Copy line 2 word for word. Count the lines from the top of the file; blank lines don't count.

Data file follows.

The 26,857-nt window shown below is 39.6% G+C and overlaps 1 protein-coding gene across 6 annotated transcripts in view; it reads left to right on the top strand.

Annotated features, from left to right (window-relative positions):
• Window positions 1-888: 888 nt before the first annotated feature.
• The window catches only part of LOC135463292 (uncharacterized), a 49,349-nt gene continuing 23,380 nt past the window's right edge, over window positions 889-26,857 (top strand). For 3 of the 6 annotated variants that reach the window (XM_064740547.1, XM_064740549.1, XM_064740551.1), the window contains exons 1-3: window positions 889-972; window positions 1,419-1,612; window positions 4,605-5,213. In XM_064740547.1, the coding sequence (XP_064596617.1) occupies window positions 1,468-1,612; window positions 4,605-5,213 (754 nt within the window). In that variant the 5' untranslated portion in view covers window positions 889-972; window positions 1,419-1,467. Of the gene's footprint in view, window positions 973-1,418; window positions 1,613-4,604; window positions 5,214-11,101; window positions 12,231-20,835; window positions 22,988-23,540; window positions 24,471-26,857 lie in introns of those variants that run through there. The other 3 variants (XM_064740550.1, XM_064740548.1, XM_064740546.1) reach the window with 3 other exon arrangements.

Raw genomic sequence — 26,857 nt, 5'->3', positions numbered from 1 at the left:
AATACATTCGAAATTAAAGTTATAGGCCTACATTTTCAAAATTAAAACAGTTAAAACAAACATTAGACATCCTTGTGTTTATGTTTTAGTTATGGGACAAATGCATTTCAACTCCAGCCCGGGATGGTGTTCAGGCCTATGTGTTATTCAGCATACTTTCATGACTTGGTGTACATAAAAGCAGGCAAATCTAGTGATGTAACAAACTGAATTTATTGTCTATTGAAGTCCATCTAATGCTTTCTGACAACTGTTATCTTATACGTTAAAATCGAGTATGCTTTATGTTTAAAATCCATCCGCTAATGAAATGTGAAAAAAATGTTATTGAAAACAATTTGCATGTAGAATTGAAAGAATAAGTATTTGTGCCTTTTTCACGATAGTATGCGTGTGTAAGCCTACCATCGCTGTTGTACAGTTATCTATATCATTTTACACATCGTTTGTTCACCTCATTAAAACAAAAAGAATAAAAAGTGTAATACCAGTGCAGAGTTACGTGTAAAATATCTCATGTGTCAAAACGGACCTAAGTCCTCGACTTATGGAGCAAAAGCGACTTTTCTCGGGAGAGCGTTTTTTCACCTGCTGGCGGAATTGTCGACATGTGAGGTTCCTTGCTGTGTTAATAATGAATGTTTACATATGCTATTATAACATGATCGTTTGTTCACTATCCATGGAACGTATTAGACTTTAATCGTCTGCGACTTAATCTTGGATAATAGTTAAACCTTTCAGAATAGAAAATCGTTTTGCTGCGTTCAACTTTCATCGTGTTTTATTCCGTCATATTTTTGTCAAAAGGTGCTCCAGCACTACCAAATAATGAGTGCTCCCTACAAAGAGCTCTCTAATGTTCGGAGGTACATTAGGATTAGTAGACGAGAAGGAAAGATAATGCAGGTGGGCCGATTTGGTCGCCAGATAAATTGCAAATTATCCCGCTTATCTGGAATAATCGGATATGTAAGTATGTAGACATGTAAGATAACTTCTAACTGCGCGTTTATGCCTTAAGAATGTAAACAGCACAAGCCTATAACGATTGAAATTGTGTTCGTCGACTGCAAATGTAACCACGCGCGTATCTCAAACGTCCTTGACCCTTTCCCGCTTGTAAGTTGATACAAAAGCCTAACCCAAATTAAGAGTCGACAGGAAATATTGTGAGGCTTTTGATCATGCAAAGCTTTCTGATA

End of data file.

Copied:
Annotated features, from left to right (window-relative positions):